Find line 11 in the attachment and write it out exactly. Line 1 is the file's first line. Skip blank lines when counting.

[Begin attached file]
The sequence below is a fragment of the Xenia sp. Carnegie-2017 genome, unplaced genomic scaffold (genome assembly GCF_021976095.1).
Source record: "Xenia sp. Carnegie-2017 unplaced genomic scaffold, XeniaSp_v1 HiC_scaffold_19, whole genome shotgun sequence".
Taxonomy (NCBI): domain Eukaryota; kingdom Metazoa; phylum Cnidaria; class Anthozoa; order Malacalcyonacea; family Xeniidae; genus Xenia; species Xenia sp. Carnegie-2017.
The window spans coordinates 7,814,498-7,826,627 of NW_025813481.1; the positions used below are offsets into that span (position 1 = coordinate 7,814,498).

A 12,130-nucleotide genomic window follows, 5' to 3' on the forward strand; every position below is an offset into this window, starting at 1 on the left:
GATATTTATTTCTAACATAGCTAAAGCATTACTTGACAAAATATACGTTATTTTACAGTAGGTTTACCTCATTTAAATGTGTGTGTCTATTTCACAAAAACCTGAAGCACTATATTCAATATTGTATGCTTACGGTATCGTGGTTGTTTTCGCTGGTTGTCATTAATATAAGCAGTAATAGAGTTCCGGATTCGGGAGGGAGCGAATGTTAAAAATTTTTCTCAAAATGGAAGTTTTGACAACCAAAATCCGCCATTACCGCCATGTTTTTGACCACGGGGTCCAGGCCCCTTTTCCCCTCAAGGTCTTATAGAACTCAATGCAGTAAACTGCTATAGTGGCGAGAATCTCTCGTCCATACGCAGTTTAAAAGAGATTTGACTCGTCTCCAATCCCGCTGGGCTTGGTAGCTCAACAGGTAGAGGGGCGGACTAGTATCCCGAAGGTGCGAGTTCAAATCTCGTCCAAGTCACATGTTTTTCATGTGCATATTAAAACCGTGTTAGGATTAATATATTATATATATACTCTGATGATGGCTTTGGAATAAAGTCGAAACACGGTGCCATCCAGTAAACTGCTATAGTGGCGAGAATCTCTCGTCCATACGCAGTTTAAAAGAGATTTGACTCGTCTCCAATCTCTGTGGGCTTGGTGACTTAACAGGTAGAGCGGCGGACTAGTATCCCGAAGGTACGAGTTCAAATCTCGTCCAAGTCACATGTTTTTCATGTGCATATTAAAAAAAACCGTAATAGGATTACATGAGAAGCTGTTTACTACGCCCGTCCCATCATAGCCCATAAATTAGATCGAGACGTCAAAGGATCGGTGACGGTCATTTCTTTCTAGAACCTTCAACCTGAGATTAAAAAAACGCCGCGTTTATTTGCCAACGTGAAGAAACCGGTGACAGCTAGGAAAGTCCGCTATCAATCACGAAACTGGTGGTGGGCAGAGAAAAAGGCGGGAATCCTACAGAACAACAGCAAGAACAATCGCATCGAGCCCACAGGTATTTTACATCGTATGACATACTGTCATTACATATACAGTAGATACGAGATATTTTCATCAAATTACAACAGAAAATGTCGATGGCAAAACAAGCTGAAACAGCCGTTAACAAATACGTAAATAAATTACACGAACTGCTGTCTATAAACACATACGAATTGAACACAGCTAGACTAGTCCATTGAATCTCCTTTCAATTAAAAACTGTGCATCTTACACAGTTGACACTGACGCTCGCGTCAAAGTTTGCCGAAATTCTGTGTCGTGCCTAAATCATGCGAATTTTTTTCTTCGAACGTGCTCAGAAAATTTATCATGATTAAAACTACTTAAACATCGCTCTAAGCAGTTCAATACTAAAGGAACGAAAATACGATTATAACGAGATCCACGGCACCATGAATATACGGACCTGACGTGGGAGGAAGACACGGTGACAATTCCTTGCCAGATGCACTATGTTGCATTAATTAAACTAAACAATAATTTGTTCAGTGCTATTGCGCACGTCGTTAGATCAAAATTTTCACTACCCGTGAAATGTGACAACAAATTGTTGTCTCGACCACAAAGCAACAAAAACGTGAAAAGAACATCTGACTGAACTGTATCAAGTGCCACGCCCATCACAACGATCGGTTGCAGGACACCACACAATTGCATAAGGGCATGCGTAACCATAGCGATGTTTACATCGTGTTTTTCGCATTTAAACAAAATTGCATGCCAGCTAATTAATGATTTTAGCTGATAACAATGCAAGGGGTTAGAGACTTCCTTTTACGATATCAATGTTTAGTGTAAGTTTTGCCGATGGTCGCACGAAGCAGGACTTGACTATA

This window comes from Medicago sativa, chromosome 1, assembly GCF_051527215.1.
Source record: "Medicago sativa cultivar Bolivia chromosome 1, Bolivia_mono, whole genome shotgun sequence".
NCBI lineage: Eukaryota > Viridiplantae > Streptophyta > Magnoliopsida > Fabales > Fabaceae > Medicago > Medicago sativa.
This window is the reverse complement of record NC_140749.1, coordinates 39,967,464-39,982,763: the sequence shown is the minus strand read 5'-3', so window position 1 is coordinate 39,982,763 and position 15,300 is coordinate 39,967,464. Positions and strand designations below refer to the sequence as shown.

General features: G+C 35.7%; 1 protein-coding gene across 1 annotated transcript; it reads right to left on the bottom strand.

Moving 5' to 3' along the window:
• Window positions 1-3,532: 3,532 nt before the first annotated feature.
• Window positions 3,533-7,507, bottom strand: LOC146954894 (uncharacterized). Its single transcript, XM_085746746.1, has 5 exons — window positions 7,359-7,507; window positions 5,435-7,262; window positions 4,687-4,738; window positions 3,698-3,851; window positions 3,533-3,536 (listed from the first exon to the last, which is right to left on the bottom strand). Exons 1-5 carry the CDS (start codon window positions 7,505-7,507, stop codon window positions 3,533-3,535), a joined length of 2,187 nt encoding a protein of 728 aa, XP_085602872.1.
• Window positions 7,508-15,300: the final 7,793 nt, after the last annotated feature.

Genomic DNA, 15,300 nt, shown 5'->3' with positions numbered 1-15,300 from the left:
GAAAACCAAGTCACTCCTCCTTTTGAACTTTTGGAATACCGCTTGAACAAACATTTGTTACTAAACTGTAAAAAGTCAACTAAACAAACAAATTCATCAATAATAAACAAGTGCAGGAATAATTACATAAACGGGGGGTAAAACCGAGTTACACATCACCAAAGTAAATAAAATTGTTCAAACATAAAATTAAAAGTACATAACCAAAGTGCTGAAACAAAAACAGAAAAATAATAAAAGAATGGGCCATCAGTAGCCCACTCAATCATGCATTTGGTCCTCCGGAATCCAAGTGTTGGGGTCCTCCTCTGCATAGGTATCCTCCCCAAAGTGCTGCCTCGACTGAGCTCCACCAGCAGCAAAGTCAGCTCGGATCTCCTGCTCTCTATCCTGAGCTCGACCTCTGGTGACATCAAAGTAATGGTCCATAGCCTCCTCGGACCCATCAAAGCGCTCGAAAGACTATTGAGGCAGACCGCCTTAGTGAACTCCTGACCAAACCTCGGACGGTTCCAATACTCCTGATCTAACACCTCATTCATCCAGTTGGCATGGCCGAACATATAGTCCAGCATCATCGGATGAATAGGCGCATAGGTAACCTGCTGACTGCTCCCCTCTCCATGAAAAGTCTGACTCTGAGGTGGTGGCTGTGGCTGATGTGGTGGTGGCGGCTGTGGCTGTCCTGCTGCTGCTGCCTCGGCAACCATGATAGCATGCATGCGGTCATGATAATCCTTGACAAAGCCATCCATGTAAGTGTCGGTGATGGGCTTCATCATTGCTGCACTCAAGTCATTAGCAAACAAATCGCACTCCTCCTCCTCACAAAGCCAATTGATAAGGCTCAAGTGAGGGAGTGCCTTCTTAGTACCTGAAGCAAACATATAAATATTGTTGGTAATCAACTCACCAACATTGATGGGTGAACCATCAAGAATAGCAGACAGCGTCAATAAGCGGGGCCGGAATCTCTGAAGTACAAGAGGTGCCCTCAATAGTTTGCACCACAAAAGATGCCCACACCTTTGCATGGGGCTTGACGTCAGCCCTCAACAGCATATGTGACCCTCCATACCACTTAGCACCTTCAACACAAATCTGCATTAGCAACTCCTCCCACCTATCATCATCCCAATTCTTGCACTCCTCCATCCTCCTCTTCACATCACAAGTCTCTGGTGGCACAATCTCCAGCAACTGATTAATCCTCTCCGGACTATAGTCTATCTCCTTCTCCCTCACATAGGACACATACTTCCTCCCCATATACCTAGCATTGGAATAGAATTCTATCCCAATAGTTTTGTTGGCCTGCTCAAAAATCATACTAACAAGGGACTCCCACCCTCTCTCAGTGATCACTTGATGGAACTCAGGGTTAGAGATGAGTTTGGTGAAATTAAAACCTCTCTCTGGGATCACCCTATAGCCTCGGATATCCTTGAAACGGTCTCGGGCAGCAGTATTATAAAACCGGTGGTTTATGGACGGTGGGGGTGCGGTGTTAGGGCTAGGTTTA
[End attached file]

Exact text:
General features: G+C 35.7%; 1 protein-coding gene across 1 annotated transcript; it reads right to left on the bottom strand.